The value of sport

5 November 2018|Lifestyle| Off Comments off on The value of sport|

By Jared Khu

YMCA Wellness Centre


WHEN I was a young kid back in the 1960s, one of the most terrifying things that confronted me in life was taking part in sporting activities.

As it turned out, Don Talbot, the former Australian swimming coach, was my next door neighbour.

Thanks to his teaching, I learned at an early age the value of learning how to swim (or any sport for that matter) in teaching people things about themselves that help guide them through life.

Here are three common characteristics that anyone, whether children or adults, may develop as they take part in a structured sporting program such as learning how to swim.


Respect for authority:

The same as in most of life, learning how to swim often requires conforming to structured rules and submitting to a higher authority.

No matter how talented individuals may be, they still must obey any rules and the referees and coaches that enforce them.

In the 2001 World Swimming Championships, the Australian women’s 4x200m relay team finished first.

But the Italian team had still not completed the race when Petria Thomas leapt into the pool to celebrate.

The Aussie girls were disqualified.

When swim teachers insist on children obeying some simple rules, they are teaching children far more than just how to learn to swim – they are teaching them how to succeed in life.



When a child or adult who is too small, too slow, too weak, or feels that they aren’t good enough perseveres by trying again and again, they develop a quality necessary for future success.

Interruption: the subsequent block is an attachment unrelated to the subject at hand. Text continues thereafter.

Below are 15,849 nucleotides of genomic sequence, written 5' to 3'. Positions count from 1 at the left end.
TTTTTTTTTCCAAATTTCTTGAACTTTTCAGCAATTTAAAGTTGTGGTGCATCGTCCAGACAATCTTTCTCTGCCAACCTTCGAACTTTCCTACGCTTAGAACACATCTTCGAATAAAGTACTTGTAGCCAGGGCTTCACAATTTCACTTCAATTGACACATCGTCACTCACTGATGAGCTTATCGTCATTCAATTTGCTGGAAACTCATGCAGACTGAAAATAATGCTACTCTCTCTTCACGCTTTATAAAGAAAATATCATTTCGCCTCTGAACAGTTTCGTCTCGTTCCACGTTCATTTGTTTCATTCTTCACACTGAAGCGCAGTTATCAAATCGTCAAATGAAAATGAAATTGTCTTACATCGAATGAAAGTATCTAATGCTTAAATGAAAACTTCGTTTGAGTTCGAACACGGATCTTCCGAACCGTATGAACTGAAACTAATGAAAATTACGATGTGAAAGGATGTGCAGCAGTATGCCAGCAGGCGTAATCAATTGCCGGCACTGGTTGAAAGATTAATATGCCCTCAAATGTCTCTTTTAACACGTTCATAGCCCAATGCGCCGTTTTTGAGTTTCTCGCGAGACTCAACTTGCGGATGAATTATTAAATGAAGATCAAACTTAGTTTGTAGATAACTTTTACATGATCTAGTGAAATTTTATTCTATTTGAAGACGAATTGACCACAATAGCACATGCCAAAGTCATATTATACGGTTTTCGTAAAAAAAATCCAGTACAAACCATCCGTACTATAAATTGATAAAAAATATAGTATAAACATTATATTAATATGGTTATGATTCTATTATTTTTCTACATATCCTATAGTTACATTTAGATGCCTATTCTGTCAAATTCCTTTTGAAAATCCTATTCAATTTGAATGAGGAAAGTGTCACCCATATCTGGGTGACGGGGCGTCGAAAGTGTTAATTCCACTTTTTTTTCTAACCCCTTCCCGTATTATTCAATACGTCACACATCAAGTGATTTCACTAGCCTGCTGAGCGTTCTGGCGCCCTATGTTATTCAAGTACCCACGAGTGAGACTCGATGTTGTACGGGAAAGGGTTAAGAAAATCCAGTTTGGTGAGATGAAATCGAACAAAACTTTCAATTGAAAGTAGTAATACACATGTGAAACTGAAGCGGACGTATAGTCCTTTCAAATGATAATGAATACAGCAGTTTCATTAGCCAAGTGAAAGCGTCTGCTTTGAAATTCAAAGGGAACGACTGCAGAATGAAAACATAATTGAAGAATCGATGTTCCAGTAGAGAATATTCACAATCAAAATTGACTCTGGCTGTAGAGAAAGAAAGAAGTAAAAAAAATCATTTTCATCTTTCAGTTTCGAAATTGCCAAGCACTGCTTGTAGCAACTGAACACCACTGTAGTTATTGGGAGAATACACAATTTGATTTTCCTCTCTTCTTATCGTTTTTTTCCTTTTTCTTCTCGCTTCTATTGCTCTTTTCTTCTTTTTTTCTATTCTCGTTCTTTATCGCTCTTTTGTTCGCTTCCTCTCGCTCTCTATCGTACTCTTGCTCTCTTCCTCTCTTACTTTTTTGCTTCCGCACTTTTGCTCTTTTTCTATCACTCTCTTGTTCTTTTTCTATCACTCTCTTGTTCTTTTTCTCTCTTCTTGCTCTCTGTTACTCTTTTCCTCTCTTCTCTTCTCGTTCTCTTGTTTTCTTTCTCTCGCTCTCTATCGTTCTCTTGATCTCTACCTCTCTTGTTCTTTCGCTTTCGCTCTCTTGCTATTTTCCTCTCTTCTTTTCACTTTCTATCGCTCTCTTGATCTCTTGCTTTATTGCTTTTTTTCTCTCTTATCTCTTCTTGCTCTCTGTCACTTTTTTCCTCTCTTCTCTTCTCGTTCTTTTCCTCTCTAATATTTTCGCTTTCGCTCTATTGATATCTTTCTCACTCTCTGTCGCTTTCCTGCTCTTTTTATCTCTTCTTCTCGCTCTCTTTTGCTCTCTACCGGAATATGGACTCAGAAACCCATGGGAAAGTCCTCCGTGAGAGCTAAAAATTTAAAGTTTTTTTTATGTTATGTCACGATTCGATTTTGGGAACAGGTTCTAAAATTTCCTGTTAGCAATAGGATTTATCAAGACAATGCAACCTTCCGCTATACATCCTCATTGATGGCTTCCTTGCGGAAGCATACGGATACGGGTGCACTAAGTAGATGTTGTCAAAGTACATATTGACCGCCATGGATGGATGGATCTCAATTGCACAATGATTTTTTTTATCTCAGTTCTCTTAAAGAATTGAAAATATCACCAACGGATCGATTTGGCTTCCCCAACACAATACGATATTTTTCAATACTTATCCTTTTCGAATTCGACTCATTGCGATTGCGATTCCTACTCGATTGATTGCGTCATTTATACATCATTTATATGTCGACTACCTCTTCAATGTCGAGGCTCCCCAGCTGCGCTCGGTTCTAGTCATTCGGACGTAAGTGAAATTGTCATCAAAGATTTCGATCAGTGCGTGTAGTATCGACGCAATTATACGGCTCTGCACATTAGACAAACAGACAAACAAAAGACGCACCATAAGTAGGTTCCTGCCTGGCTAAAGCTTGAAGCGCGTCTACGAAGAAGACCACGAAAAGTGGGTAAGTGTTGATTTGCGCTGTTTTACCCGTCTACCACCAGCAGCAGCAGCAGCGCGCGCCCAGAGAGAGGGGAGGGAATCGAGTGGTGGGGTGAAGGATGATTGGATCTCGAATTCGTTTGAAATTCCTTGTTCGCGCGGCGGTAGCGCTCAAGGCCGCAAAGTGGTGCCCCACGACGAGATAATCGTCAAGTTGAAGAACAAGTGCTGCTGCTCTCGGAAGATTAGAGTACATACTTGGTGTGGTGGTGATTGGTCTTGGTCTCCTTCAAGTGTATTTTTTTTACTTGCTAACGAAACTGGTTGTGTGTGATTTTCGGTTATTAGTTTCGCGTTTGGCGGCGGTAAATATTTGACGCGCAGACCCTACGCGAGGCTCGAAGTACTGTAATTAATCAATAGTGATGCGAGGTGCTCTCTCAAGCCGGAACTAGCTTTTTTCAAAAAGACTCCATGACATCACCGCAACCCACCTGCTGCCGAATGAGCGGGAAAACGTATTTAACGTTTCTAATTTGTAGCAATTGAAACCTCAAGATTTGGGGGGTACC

They learn how to overcome big obstacles.

They learn to persevere instead of quit when times get tough.

Sporting success might not be theirs, but later in life when challenges come, they will more likely overcome them with flying colours.



It takes courage to take your first steps into the water and put your trust in a swim teacher you might not have met before.

It hurts when you belly flop on your first dive attempt.

It’s embarrassing when you start learning how to breathe in freestyle and you take in a mouthful of water on your first breath.

It takes courage to keep getting into the pool week after week, sometimes day after day, and say, “I want to learn how to swim.”

The value of learning how to swim or any other sport goes way beyond just developing ability and talent.

Getting involved in sport at any level at any age will teach you positive characteristics that will remain with you for life.

So, if you want to improve you or your children’s health and wellbeing, look into the various learn to swim programs offered by the many pools in Glenorchy and greater Hobart.

No matter what your age, getting into sport has great value for you, your children and your community.

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About the Author: Glenorchy Gazette

The Glenorchy Gazette is your monthly community newspaper, reaching over 24,000 homes and businesses in the Glenorchy municipality. It is the product of Nicolas Turner, Justine Brazil, Ben Hope, Simon Andrews, Tobias Hinds and guest contributors, with support from advertisers.

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